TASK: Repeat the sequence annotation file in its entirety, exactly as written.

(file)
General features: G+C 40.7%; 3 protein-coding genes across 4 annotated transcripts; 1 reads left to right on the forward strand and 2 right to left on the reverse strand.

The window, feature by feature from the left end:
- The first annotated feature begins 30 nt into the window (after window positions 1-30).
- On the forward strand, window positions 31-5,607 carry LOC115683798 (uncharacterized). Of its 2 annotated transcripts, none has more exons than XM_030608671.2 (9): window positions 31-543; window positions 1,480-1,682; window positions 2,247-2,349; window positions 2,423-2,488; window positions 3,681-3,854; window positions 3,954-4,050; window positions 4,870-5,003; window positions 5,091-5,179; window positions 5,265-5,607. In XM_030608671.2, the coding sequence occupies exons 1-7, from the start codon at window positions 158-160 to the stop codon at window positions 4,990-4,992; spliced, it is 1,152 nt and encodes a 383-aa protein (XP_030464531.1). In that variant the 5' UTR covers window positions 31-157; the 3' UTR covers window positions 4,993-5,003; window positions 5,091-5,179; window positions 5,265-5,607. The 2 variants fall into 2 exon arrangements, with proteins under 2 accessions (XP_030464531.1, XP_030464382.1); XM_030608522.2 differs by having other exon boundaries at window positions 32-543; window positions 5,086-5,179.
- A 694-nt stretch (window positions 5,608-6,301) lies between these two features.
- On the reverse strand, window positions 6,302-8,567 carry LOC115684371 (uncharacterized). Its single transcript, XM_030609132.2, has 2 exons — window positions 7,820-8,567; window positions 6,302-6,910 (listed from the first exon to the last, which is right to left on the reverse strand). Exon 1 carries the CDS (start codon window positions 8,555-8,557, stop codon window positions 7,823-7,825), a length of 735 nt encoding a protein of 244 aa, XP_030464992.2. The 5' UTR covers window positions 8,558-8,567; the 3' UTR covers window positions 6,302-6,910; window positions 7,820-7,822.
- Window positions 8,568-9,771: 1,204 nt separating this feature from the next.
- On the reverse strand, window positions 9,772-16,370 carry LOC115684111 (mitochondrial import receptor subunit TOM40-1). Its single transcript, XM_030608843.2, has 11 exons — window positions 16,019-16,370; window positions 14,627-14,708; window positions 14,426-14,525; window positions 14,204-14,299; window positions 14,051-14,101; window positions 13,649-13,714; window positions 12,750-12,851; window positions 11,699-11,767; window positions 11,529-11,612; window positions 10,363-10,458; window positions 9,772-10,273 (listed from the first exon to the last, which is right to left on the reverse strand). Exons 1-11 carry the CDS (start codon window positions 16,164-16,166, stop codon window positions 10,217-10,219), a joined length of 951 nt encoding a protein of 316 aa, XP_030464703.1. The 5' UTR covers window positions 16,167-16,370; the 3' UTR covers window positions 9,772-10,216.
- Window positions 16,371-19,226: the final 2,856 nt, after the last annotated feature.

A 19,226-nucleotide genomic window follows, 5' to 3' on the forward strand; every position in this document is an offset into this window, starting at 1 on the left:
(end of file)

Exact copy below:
General features: G+C 40.7%; 3 protein-coding genes across 4 annotated transcripts; 1 reads left to right on the forward strand and 2 right to left on the reverse strand.

The window, feature by feature from the left end:
- The first annotated feature begins 30 nt into the window (after window positions 1-30).
- On the forward strand, window positions 31-5,607 carry LOC115683798 (uncharacterized). Of its 2 annotated transcripts, none has more exons than XM_030608671.2 (9): window positions 31-543; window positions 1,480-1,682; window positions 2,247-2,349; window positions 2,423-2,488; window positions 3,681-3,854; window positions 3,954-4,050; window positions 4,870-5,003; window positions 5,091-5,179; window positions 5,265-5,607. In XM_030608671.2, the coding sequence occupies exons 1-7, from the start codon at window positions 158-160 to the stop codon at window positions 4,990-4,992; spliced, it is 1,152 nt and encodes a 383-aa protein (XP_030464531.1). In that variant the 5' UTR covers window positions 31-157; the 3' UTR covers window positions 4,993-5,003; window positions 5,091-5,179; window positions 5,265-5,607. The 2 variants fall into 2 exon arrangements, with proteins under 2 accessions (XP_030464531.1, XP_030464382.1); XM_030608522.2 differs by having other exon boundaries at window positions 32-543; window positions 5,086-5,179.
- A 694-nt stretch (window positions 5,608-6,301) lies between these two features.
- On the reverse strand, window positions 6,302-8,567 carry LOC115684371 (uncharacterized). Its single transcript, XM_030609132.2, has 2 exons — window positions 7,820-8,567; window positions 6,302-6,910 (listed from the first exon to the last, which is right to left on the reverse strand). Exon 1 carries the CDS (start codon window positions 8,555-8,557, stop codon window positions 7,823-7,825), a length of 735 nt encoding a protein of 244 aa, XP_030464992.2. The 5' UTR covers window positions 8,558-8,567; the 3' UTR covers window positions 6,302-6,910; window positions 7,820-7,822.
- Window positions 8,568-9,771: 1,204 nt separating this feature from the next.
- On the reverse strand, window positions 9,772-16,370 carry LOC115684111 (mitochondrial import receptor subunit TOM40-1). Its single transcript, XM_030608843.2, has 11 exons — window positions 16,019-16,370; window positions 14,627-14,708; window positions 14,426-14,525; window positions 14,204-14,299; window positions 14,051-14,101; window positions 13,649-13,714; window positions 12,750-12,851; window positions 11,699-11,767; window positions 11,529-11,612; window positions 10,363-10,458; window positions 9,772-10,273 (listed from the first exon to the last, which is right to left on the reverse strand). Exons 1-11 carry the CDS (start codon window positions 16,164-16,166, stop codon window positions 10,217-10,219), a joined length of 951 nt encoding a protein of 316 aa, XP_030464703.1. The 5' UTR covers window positions 16,167-16,370; the 3' UTR covers window positions 9,772-10,216.
- Window positions 16,371-19,226: the final 2,856 nt, after the last annotated feature.

A 19,226-nucleotide genomic window follows, 5' to 3' on the forward strand; every position in this document is an offset into this window, starting at 1 on the left: